Guyana should join the Islamic Educational, Scientific and Cultural Organization (ISESCO), an arm of the Organisation of Islamic Conference (OIC).  Both Guyana and Suriname are members of the OIC.

This body, regardless of the word ‘Islamic’ attached to its name, works to advance education in the fields of science, technology and culture among member states.  On the contrary, the OIC is not just “a kind of Commonwealth of the Islamic world.” (Stabroek News, Aug 16, 2009).  Muslim minority countries like Russia, Côte d’Ivoire, Thailand, Cameroon, Gabon, Sierra Leone, Benin, Mozambique, Suriname, Uganda and Togo are members of the OIC. These are secular states.

Why would the US appoint an envoy to the OIC and why is Russia an observer member of the OIC?  Currently, the Philippines is aggressively seeking full membership. Those who attack the OIC membership should do some more homework on the subject.  The secular character of Guyana is not threatened by this membership. Ironically, Guyana is a member of the Commonwealth, whose chief is the head of the Church of England.

Membership should be seen as a partnership between Guyana and the Islamic world as tensions between different civilizations increase and is an opportunity to expand political, cultural and economic cooperation. ISESCO renewed its pledge this month to support “scientific research and researchers in all knowledge areas, encouraging talented scientists in the different specialties, and providing the means necessary for promoting science to the deserved highest levels.”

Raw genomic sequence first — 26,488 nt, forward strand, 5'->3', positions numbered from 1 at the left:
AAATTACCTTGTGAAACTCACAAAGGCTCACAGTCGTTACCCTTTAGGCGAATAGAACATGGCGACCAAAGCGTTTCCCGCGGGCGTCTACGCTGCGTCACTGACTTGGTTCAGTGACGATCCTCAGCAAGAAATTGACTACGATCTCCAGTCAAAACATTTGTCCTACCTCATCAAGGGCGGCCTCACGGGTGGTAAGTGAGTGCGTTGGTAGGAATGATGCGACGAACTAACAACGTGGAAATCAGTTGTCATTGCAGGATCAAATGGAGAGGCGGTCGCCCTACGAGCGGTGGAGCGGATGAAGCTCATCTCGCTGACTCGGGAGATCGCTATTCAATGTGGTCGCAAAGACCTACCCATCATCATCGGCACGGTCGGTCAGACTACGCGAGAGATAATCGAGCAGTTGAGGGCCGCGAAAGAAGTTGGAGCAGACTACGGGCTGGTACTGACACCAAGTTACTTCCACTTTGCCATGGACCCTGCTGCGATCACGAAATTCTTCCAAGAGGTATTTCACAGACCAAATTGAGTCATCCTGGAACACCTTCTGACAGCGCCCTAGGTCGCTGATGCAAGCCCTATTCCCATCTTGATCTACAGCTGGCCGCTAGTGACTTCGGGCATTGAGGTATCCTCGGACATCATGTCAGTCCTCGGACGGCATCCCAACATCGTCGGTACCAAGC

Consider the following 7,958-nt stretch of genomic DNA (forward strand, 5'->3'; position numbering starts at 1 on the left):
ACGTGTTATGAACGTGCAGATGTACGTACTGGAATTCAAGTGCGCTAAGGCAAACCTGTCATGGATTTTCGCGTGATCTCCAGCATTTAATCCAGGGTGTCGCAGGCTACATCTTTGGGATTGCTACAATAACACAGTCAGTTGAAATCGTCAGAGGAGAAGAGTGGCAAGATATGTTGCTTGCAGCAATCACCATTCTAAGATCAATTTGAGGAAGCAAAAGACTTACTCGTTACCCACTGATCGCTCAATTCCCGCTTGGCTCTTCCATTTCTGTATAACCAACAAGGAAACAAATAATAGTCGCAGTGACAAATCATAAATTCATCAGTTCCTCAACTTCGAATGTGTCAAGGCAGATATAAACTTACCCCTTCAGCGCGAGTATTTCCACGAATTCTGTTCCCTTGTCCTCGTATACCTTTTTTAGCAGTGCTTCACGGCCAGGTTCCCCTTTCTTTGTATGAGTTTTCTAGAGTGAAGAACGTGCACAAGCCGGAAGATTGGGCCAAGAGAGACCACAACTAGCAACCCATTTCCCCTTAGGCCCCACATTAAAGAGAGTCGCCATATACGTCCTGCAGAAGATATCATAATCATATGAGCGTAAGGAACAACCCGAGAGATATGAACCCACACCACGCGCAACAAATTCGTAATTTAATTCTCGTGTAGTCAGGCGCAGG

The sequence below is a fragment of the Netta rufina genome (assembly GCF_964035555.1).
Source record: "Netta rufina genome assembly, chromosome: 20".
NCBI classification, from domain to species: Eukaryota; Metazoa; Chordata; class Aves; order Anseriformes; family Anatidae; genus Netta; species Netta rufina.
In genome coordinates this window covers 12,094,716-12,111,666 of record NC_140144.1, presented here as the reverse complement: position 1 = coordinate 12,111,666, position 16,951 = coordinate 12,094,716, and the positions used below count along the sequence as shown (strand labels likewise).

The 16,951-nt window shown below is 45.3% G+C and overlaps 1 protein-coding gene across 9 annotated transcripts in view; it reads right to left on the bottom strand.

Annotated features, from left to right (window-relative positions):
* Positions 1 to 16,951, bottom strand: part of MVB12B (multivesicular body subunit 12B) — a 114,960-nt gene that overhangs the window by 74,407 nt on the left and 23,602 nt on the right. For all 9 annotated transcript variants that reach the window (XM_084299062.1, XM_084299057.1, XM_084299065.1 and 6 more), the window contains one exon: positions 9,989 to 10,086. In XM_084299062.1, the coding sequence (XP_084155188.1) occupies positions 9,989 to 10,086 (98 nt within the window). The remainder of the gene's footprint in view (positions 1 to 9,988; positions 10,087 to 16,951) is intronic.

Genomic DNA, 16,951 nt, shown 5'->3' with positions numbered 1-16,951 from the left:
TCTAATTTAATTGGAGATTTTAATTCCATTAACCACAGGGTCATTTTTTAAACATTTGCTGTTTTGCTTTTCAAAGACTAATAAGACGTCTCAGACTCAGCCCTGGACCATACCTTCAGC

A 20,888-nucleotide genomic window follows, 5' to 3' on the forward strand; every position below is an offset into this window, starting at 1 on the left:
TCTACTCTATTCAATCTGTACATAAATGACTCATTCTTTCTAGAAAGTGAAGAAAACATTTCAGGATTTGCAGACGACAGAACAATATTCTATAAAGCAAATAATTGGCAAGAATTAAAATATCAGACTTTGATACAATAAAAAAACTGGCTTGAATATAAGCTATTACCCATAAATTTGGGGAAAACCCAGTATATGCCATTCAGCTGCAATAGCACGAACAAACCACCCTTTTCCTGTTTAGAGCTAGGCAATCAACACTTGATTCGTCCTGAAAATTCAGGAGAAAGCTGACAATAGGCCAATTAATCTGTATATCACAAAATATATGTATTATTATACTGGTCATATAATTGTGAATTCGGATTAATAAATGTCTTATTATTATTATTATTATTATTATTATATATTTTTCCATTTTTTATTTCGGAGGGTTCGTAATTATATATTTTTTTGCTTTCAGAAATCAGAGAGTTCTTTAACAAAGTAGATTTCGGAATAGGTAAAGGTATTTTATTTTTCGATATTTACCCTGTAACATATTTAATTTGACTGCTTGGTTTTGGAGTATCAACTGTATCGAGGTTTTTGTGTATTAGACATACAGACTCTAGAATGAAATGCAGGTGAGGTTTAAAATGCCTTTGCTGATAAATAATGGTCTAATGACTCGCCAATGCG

Membership will bring financial benefit to institutions in Guyana such as the University of Guyana which ISESCO pledged to help during a meeting I had with officials at its headquarters in Rabat, Morocco.  Guyanese NGOs will also benefit from this membership.  Guyana will also be able to tap funds for Carifesta participation. ISESCO officials discussed a wide range of projects that they can initiate and execute with the Government of Guyana and the private sector.

During that interview with ISESCO in Morocco, it was revealed that due to Guyana’s economic situation, Georgetown will not have to pay membership dues. Yet, Guyana will qualify for all the benefits and voting privileges that come with membership. Guyana will have to take the initiative to join.  ISESCO office holders are eager to help Guyana in facilitating speeding funding of projects in the near future.

When Foreign Minister Carolyn Rodrigues-Birkett attends the upcoming OIC Foreign Ministers meeting in Tajikistan, May 18-20, Guyana will have another opportunity to join ISESCO.  The necessary membership papers were prepared in 2008 and sent to the OIC heads of government summit in Dakar, Senegal.   The Ministry of Foreign Affairs should not lose focus on this issue.